MGPP-Logo U. Krämer M. Piotrowski M. Bernal B. Pietzenuk V. Preite A. Khan H. Ahmadi S. Sinclair Fakultät

Cross-talk between Copper Homeostasis and Plant Development

Overview

As a result of their potent chemical properties, metals, such as copper, zinc and iron have been selected during evolution for roles as essential cofactors of numerous proteins indispensable for all biological life. Plants are faced with the challenge that in most soils, bioavailable concentrations of these essential nutrients are generally very low, and often limiting. Hence it is conceivable, and supported by some scattered experimental evidence, that metal nutrient status might exert a regulatory influence also on developmental processes in plants. However, targeted studies addressing this and the underlying regulatory mechanisms are scarce, and metal availability has rarely been adjusted to levels common in natural environments, or even controlled, in research on plant development.

group photo plant physiology 2016

Figure 1: Plant copper status affects development. Shown are Arabidopsis thaliana grown in hydroponic culture under Cu deficiency (left, no added Cu), Cu sufficient conditions (middle, 0.5 µM Cu), and Cu toxicity (right, 1.5 µM Cu).
 

Plant copper (Cu) nutritional status strongly affects flower fertility and flowering time, but the molecular basis for this is not understood. Whereas several Arabidopsis thaliana Squamosa Promoter binding protein-Like (SPL) family transcription factors have been implicated in plant developmental processes, Arabidopsis thaliana spl7 mutants are defective in a transcription factor that controls a large set of central Cu deficiency responses. These mutants are also physiologically more Cu-deficient than the wild type. Moreover, the response of flowering time to Cu deficiency is strongly aberrant in spl7 mutants. Here we propose to elucidate at the molecular level the cross-talk between Cu homeostasis and flowering time control, as well as the regulatory relationships between the Cu homeostasis network and responses to endogenous sugars. We will employ micronutrient-controlled growth conditions for an in-depth analysis of the influence of plant Cu status and loss of SPL7 function on flowering time.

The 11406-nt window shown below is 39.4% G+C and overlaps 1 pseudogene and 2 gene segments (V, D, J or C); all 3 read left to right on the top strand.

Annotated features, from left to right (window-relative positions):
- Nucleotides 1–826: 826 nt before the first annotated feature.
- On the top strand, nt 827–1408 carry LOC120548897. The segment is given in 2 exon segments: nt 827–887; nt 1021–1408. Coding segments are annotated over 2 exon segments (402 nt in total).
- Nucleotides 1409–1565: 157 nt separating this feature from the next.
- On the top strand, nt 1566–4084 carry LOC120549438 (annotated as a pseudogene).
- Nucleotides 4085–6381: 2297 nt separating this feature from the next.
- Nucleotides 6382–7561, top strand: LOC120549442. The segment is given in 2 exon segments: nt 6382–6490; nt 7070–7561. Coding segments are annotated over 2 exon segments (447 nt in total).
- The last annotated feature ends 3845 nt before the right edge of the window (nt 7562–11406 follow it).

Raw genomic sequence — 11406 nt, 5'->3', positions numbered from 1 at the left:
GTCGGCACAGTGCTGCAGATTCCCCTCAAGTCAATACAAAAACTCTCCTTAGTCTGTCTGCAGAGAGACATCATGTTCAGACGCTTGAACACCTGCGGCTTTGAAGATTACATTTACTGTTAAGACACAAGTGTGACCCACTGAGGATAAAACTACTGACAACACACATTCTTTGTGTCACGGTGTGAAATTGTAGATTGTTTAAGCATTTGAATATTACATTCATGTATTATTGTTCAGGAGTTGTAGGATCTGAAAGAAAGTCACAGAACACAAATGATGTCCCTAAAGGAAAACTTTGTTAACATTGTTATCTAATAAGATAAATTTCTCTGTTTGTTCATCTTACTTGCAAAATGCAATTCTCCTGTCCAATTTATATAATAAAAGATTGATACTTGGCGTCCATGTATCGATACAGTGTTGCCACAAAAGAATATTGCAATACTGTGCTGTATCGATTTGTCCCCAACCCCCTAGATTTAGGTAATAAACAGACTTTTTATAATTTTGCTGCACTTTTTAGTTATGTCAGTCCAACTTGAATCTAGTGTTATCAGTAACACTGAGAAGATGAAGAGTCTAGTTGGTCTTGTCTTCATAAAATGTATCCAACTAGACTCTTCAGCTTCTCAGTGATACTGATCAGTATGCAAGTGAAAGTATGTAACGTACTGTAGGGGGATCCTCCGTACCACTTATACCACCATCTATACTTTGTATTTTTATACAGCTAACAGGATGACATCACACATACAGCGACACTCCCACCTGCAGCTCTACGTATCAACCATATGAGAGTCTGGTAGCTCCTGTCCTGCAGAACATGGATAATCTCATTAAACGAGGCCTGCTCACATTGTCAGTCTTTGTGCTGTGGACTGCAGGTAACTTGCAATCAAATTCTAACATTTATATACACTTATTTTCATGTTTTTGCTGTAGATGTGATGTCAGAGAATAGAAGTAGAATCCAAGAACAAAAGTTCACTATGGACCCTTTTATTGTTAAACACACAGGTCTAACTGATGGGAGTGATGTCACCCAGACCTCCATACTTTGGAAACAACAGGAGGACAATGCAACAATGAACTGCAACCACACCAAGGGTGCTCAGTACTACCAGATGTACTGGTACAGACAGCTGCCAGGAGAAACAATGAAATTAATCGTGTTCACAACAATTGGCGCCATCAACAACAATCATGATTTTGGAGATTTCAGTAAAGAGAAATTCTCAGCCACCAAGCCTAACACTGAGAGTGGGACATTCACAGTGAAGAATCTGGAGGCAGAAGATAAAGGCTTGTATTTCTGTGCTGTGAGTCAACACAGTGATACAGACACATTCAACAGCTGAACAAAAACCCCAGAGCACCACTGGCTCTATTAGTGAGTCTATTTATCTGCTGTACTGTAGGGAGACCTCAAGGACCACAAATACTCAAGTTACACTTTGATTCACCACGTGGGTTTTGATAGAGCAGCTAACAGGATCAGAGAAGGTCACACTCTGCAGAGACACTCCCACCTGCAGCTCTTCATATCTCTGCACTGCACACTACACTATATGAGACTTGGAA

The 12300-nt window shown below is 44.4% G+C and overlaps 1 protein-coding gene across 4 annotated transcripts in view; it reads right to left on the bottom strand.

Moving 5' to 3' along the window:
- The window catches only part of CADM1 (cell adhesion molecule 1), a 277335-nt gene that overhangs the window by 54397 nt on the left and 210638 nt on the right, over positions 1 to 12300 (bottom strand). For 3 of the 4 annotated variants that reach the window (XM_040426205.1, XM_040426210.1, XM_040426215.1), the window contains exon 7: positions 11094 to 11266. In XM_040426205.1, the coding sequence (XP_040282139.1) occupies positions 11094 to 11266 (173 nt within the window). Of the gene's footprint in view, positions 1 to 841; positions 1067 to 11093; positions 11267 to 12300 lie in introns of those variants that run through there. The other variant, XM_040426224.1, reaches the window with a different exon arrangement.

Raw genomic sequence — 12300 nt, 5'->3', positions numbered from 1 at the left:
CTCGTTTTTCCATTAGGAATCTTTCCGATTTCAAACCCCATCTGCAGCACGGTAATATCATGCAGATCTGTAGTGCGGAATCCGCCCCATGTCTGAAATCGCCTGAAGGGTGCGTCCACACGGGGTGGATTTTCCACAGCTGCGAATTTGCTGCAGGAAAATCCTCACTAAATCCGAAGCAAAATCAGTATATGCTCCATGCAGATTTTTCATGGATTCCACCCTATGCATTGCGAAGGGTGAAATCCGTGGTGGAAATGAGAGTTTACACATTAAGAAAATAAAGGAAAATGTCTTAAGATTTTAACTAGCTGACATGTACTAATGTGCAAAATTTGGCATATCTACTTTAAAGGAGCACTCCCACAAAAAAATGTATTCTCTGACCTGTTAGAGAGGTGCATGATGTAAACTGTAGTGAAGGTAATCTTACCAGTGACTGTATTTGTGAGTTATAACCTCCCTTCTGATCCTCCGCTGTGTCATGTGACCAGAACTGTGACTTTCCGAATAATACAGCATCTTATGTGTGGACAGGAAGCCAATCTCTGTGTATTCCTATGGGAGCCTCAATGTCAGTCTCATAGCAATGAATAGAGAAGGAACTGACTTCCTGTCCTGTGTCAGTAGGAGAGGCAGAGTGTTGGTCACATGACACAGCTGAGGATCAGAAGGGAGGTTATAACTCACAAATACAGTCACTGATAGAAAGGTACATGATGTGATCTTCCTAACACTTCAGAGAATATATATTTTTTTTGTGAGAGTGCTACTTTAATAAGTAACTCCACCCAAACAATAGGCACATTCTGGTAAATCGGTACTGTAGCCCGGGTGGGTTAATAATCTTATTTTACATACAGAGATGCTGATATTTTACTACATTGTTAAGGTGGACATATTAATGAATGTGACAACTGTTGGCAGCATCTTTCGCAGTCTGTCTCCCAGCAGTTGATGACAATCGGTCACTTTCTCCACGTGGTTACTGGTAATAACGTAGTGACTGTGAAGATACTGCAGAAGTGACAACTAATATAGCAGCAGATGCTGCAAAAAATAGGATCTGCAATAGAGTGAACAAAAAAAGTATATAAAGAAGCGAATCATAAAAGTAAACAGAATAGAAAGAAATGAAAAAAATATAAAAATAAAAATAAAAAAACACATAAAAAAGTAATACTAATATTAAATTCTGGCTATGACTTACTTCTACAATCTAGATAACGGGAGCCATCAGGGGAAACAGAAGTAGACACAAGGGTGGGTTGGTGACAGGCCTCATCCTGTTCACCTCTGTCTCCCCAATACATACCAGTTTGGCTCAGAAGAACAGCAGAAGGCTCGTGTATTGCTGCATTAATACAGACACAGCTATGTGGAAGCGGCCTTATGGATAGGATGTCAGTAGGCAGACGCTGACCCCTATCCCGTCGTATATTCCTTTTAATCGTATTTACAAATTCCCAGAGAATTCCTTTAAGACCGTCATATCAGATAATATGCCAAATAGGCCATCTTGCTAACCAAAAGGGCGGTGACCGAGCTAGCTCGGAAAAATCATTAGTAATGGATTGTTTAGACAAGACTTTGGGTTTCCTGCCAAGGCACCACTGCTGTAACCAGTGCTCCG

Subsequently, a reverse genetic approach will be pursued to dissect the interactions between Cu nutritional status, the Cu homeostasis network and the regulatory network of flowering time control. We will address the functions of the subgroup of SPL transcription factors which is less well characterized to date and not targeted by microRNA156, in Cu homeostasis and metal-dependent modulation of plant development.

This work will reveal how regulatory processes can be triggered dependent on plant nutrient status of Cu, an essential transition metal distinctive by the strongest binding to ligand molecules out of all nutrient metal cations. An improved understanding of the interaction between the copper homeostasis network and flowering time control will expand our knowledge of the metabolic control of plant development. Finally, this work will be instrumental for increasing crop yields and yield quality on soils deficient in bioavailable Cu, which comprise approximately one fifth of the cultivated area.

 


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Associated Scientists

  • Anna Schulten
    Anna Schulten, Ph.D. student
    Office: 3/62 (+49 234/32-24274)
    Lab: 3/64 (+49 234/32-24296)
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  • Julia Quintana
    Dr. Julia Quintana, Postdoc
    Office: 3/62 (+49 234/32-24274)
    Lab: 3/64 (+49 234/32-24296)
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  • Maria Bernal
    Dr. Maria Bernal, Senior Reseacher
    on parental leave
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  • Ute Krämer
    Prof. Dr. Ute Krämer
    Head of Department
    Office: 3/30  (+49 234/32-28004)
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